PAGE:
Recent studies have not revealed any adverse association with educational attainment. A systemic review by von Kobyletzki et al. (24) highlighted the lack of evidence on this subject, and the only study that met the authors’ inclusion criteria could not find an association between AD and educational attainment (24, 25). A recent cohort study including only men in the age range 17–20 years with a current or previous history of AD found an association with lower stress resilience in late adolescence, but no association with lower cognitive function or poorer educational attainment (26). Cultural and lifestyle factors, which might change over time and affect a child’s ability to achieve at school, may explain the differences between different studies. In a study by Sybilski et al. (27) AD was more frequent in individuals with higher maternal education and higher parental income, which might promote successful education of the offspring. However, previous studies contain no data on patients with severe AD (24–27). It is plausible that those with mild AD might not experience an adverse impact of AD on academic attainment.
In patients with severe pruritus, skin pain, extensive skin involvement and the need for a large amount of time for skin treatment, there might be an impact on academic achievement. Comorbid depression might further decrease educational and work performance, potentially via decreased cognitive function (28).
The aim of this study is to assess the prevalence, symptoms and severity of AD. The burden of AD is assessed using the framework of DALY. Also, the association of AD with mental health, educational attainment and occupation in Sweden, as well as social consequences of the disease, are assessed.
A postal survey was conducted during March to June 2017 among a general population-based sample of 78,004 adults 18 years of age and older in 5 Swedish counties (Södermanland, Uppsala, Värmland, Västmanland, and Örebro). The sample was stratified by sex, age, and city (and parts of the city for larger cities). The items in the questionnaire include measures of physical and mental health, education, employment, work environment, and social support. The response rate was approximately 45%. Attrition analyses have been performed and have shown that more women and persons with higher education completed the questionnaire compared with men and persons with lower education. Persons who were older than 49 years were more likely to participate in the survey compared with adults younger than 50 years (29).
The question battery was, whenever possible, derived from international questionnaires. The 5-item World Health Organization Well-Being Index, WHO5, is among the most widely used questionnaires assessing subjective psychological well-being (30).
Exposures and characteristics of interest include AD, and severity of AD, assessed with “Do you have any of the following symptoms or symptoms: eczema, no, yes mild symptoms, yes severe symptoms.”
Health variables. Self-rated health status was derived from “How would you describe your health in general?” on a 4-level scale. Diagnosis of depression was assessed as follows: “Do you have any of the following diagnosed illnesses: depression”. Symptoms anxiety, depressive mood, tiredness, sleep disturbance and stress were assessed using a 3-level scale. Sick leave due to mental ill health was assessed separately for burnout, depression, and stress, each using: “Have you been consistently ill 29 days or longer in the last 12 months?” General mental wellbeing was estimated using the measure WHO5. It was also assessed whether individuals used medication prescriptions of and how many of these.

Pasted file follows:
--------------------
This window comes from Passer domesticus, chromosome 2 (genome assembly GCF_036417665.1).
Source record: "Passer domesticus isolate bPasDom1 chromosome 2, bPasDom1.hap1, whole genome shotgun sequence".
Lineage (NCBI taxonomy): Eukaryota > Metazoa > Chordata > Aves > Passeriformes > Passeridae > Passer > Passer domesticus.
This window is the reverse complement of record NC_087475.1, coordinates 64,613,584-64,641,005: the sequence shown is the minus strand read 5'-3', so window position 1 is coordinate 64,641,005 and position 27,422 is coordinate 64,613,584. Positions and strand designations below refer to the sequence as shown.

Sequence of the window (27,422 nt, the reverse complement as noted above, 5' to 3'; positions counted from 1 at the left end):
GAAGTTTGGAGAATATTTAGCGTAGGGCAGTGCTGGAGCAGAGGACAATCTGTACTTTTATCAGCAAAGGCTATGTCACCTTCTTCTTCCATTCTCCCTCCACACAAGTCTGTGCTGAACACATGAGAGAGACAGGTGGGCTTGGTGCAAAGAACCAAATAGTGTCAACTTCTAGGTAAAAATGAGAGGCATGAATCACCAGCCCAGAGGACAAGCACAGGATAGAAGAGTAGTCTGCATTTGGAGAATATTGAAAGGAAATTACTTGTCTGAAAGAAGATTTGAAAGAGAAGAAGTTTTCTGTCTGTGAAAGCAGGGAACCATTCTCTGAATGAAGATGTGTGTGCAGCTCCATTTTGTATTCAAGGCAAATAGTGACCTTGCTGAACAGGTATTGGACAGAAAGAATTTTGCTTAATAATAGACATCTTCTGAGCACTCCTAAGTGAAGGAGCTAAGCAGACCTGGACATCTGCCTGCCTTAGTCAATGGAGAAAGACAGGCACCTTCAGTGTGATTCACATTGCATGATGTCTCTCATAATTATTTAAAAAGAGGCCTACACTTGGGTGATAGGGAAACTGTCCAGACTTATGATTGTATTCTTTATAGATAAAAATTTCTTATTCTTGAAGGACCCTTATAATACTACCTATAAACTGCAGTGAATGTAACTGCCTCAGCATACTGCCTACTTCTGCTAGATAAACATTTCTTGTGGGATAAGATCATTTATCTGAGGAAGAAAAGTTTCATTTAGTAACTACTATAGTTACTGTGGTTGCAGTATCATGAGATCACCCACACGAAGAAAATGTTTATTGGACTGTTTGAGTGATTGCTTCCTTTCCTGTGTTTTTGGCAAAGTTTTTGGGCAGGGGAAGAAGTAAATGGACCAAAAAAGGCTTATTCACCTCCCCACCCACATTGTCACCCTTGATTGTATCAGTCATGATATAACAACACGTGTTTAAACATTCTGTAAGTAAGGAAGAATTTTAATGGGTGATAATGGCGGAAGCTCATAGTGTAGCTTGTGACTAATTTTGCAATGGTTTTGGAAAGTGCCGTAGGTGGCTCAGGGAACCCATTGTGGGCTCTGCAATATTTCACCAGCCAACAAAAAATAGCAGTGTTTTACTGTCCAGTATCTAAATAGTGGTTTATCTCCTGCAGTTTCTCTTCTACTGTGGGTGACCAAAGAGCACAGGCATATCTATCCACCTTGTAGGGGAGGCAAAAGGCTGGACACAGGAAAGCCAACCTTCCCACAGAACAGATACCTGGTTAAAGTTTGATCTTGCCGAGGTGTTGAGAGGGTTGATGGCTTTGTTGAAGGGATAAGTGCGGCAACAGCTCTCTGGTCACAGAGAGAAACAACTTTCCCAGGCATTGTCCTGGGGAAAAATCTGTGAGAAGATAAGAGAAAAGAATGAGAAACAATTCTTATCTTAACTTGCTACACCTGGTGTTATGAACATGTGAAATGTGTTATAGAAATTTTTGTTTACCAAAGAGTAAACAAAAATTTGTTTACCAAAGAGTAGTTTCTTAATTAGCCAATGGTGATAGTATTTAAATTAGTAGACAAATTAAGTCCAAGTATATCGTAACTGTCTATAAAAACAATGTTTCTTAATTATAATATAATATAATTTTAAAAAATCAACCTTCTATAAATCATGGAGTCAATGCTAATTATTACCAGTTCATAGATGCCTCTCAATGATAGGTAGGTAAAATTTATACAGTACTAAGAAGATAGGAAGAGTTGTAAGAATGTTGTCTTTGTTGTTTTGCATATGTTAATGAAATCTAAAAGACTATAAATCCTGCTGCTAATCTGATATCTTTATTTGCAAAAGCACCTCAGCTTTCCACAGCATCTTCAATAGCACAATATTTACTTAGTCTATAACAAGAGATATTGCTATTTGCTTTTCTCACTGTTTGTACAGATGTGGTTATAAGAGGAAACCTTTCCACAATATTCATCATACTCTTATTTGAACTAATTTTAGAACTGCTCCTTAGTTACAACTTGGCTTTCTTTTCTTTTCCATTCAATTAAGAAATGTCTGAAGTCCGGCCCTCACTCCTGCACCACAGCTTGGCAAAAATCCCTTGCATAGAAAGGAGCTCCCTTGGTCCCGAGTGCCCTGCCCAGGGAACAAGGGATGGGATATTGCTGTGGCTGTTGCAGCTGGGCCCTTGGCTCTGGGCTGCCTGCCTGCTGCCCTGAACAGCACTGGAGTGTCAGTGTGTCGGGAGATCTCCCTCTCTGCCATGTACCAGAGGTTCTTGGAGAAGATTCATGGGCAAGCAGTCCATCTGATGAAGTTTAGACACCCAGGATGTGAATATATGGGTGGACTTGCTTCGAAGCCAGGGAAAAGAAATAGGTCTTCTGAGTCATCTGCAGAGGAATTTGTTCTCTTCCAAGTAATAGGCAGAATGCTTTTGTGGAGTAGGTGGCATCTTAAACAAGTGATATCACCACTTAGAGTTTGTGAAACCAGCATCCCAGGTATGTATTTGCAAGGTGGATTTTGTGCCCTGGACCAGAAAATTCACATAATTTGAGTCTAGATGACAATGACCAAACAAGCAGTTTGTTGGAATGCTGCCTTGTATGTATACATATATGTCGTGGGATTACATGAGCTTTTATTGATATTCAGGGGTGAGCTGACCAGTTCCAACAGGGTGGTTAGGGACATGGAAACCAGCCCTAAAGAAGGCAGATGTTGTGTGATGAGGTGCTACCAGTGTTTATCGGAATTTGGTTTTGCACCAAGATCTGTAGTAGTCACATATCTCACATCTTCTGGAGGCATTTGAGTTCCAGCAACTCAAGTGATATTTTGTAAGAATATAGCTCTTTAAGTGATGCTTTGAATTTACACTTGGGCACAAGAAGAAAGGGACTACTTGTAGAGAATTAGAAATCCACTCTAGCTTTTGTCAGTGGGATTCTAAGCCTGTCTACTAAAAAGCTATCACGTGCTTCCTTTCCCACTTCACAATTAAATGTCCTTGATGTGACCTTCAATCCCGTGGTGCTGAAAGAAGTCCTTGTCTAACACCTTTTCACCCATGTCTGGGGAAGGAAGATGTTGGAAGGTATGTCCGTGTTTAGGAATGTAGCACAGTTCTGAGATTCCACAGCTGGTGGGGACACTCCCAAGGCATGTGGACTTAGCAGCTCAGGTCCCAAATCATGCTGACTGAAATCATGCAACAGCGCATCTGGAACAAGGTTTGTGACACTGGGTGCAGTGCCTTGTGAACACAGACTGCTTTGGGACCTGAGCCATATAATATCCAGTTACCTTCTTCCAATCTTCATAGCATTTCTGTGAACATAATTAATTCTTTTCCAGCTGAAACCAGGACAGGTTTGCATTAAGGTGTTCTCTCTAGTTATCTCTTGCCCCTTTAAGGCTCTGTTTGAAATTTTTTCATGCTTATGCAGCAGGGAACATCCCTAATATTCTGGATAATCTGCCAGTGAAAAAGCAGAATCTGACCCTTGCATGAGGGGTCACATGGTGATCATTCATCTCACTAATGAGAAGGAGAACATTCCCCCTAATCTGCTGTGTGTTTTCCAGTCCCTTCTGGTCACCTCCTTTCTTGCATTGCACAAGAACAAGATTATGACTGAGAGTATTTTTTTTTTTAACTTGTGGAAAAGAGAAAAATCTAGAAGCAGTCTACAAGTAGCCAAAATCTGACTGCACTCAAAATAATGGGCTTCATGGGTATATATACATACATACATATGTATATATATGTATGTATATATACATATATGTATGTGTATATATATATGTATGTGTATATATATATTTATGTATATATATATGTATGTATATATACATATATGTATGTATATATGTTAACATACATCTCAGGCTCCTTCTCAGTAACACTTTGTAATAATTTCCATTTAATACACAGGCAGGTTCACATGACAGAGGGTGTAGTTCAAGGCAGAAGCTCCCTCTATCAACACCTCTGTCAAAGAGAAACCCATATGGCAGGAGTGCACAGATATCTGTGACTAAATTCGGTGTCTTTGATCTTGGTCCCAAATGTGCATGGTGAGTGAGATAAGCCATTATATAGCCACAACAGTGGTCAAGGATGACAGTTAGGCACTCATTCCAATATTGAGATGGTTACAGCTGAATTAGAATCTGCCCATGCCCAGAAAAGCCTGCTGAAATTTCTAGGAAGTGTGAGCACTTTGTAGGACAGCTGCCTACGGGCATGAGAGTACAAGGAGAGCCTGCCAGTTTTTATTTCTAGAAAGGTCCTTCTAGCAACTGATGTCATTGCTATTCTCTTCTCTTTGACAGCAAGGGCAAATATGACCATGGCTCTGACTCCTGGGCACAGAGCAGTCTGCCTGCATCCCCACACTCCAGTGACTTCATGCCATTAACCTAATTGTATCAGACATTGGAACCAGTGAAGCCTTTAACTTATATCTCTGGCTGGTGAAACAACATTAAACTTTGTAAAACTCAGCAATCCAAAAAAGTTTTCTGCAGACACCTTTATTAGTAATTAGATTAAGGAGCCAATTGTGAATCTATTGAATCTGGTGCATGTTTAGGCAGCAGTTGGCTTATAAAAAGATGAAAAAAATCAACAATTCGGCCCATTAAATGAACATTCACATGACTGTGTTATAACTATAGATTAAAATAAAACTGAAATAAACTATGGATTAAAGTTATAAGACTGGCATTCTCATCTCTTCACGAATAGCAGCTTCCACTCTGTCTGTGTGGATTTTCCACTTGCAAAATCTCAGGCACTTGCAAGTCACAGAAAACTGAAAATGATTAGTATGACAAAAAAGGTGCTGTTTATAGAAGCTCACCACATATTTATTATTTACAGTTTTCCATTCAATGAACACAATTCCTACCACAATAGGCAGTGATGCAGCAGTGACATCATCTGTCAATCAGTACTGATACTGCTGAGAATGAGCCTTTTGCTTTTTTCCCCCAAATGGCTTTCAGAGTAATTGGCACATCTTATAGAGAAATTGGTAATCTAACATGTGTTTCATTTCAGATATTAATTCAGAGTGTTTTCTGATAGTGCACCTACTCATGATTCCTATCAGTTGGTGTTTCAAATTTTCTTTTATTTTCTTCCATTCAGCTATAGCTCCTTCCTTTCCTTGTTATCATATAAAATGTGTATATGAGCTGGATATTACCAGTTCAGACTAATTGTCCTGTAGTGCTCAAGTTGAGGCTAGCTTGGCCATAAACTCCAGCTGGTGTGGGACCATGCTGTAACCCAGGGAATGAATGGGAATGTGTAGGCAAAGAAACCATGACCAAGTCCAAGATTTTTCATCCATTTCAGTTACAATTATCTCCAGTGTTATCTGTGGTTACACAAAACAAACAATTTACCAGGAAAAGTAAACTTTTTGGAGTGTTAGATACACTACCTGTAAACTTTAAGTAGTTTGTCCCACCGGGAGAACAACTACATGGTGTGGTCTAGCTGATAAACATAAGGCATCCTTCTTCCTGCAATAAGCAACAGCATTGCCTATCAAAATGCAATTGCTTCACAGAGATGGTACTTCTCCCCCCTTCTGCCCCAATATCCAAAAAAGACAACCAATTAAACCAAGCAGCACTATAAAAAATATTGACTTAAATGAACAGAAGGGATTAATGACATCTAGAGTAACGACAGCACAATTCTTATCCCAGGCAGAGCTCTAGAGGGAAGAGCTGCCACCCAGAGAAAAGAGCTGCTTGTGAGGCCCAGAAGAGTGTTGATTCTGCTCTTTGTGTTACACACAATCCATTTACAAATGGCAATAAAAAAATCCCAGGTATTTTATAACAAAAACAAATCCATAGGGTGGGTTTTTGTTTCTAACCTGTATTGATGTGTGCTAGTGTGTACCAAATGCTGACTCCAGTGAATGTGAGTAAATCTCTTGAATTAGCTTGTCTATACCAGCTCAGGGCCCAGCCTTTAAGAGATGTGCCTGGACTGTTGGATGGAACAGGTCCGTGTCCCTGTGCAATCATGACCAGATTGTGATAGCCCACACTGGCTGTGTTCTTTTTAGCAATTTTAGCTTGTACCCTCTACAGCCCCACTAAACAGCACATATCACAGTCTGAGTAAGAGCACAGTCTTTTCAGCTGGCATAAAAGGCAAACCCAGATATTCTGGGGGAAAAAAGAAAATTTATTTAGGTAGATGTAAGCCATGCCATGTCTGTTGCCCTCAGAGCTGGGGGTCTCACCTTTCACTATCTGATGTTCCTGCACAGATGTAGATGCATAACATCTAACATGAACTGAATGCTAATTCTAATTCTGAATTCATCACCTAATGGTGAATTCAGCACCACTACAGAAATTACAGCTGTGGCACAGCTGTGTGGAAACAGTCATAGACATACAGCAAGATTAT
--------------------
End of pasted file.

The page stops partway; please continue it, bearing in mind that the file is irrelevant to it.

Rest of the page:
Educational attainment and occupational status. Current employment was assessed with “What is your current employment?” (employed, self-employed, on parental leave, student, unemployed, retired, on long-term sick leave). The working hours per week were also assessed. Highest educational attainment, occupation, country of birth, sex and age was assessed using data from Statistics Sweden, which were linked to the questionnaire data. The covariates were sex, age groups, highest educational attainment, financial constraints during childhood, and country of birth (Sweden, other Nordic countries, other countries).
DALY. DALY was assessed by combining estimates of the burden of symptoms of AD with the prevalence and severity of AD data in the current study (9). In a previous study, disability index was derived from an analysis of the comparative impact of the direct disabling consequences of AD due to the skin symptoms, mild and severe itch and disfigurement, against other conditions, through a survey that involved the use of international panels of volunteers, a telephone-based survey, and a web-based tool (9). In the previous study, the disability index was combined with the severity distribution of AD, as assessed by experts and based on a literature review to a weighted average disability weight. The prevalence of AD assessed in the current study in combination with the previously developed weighted average disability index was used to determine the DALY of AD in Sweden. DALYs per 100,000 in Sweden in our study was calculated as: DALYs per 100,000=prevalence rate of the current study * weighted average disability weight of the WHO study. For sensitivity analysis, the weighted average disability index based on the severity distribution of our own dataset was used and the prevalence of AD was assessed using data from another Swedish study (31).